Survival of the Stingray Imagine yourself 150,000 years in the future. Another ice age is in full force. Temperatures are much colder, vegetation has ceased to exist, along with several entire animal species. The lion, once the king of the jungle, is no more than an alley cat scavenging for food. The great white shark- reduced to the size of goldfish.
A new predator is on the prowl. The stingray, once limited to shallow, sandy beaches, has evolved! With it’s new adaptations the power of the stingray is unfurled, free to roam in the wide expanse of sea, air, and land. Many advantages have evolved in the once conservative stingray. From the large size of the present day animal, the stingray has been reduced in size and weight from an average of 12 feet, 60 pounds to 3 feet, 15 pounds to provide from speed, stealth, and agility. The broad flattened pectoral fins have grown a protective hard scale resistant to the hardest of an enemy’s teeth, along with the secretion of a special enzyme that causes pain and damage along with a bitter taste to avoid being eaten. It’s powerful tail has been lengthened to provide offensive coverage in a 360 degree area. Along with the sharp, barbed spines and deadly poisonous glands, the stingray is now an formidable opponent. With the decrease in food supply, the stingray has adapted with his environment.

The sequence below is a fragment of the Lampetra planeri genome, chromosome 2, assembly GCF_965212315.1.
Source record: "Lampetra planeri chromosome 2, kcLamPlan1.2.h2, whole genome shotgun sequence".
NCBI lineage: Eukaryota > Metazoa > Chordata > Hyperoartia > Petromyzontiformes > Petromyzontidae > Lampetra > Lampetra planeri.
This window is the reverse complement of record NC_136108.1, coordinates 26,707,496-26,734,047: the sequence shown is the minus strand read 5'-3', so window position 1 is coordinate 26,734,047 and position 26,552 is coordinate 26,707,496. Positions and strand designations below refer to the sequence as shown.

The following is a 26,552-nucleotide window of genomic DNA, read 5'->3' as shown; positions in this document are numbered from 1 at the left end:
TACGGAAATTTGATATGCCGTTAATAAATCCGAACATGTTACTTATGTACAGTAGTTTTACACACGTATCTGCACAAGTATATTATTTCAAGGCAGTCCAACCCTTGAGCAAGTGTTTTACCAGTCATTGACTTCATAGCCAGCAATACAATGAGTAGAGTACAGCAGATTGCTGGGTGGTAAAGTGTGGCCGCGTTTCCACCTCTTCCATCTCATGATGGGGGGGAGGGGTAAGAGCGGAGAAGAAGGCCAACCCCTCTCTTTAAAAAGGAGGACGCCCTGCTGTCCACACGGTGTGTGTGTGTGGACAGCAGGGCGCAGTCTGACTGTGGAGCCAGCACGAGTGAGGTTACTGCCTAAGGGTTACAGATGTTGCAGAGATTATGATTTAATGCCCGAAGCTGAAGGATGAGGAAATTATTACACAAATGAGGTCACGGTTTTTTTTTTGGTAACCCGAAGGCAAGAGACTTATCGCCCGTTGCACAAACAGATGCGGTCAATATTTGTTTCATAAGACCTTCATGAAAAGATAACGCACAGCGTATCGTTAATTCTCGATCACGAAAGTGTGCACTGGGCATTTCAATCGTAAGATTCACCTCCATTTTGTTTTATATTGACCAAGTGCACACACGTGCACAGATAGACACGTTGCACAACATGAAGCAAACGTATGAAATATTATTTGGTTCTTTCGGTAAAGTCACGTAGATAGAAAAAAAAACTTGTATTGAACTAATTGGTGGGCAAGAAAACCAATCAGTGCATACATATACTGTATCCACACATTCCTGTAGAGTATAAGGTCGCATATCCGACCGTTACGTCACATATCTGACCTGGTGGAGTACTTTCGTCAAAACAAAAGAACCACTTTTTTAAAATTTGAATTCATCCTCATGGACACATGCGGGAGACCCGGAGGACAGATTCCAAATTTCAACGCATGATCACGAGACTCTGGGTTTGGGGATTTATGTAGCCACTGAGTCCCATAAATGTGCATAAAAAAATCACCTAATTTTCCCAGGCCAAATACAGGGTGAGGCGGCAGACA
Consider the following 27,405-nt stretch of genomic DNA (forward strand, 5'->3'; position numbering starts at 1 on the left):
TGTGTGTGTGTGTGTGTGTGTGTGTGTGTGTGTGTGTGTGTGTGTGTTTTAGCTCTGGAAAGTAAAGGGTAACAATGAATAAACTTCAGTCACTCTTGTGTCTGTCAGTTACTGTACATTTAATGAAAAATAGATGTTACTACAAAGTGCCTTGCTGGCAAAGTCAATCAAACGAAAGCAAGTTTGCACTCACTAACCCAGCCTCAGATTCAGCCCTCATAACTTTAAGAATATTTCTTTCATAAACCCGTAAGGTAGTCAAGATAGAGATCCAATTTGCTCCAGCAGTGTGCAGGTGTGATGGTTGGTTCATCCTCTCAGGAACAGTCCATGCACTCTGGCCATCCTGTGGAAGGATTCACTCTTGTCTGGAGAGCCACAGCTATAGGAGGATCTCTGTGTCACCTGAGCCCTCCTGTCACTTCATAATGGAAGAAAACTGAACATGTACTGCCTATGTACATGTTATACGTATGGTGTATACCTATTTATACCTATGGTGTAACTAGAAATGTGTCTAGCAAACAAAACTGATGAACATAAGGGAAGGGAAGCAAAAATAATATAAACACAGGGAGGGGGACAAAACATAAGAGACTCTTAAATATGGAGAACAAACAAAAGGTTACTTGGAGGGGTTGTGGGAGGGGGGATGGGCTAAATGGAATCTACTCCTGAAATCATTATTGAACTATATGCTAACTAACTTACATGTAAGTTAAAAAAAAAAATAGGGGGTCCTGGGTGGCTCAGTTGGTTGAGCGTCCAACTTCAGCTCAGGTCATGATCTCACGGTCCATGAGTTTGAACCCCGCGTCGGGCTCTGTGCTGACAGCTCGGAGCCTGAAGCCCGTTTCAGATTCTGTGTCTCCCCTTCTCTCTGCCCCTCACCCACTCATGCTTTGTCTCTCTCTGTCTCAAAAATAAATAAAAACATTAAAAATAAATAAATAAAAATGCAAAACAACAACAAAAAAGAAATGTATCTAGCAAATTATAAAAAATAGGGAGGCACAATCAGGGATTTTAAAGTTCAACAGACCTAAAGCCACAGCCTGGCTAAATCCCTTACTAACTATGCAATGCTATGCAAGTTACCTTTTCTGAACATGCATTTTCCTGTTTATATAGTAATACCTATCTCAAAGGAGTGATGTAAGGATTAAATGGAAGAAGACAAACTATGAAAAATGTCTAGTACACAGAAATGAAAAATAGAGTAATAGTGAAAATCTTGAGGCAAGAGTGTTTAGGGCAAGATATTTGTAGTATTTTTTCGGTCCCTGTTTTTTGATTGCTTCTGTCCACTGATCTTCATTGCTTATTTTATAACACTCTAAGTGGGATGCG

Formerly a sole marine animal, a stingray’s diet has now included the usual fish and crustaceans to birds and small rodents. To achieve this new source of food, the stingray now has the capability to move on land in the form of a speedy slithering such as a snake might move. A set of lungs accompany this adaptation enabling the stingray to breathe on land as well as water. In addition to land and sea, if a stingray should swim swiftly to the surface and break out high above, his new capability to glide would take effect. With a limit of a few minutes the stingray cannot sustain continued flight. He would be able to act as a scavenger stealing away kills from other predators and returning to the murky depths. The bland coloring of his skin enables him to hide from the predators as his skin reflects off the colors surrounding his environment.
In a land surrounded by ice and water, a hard nose tooth, similar to a tusk, has grown to allow the stingray to break into crevices where urchins and such may be hiding. This also enables him to use the tooth as a weapon against invaders. In the harsh conditions of this new ice age, the stingray has evolved a number of advantages that should ensure their life span of their species well into the future.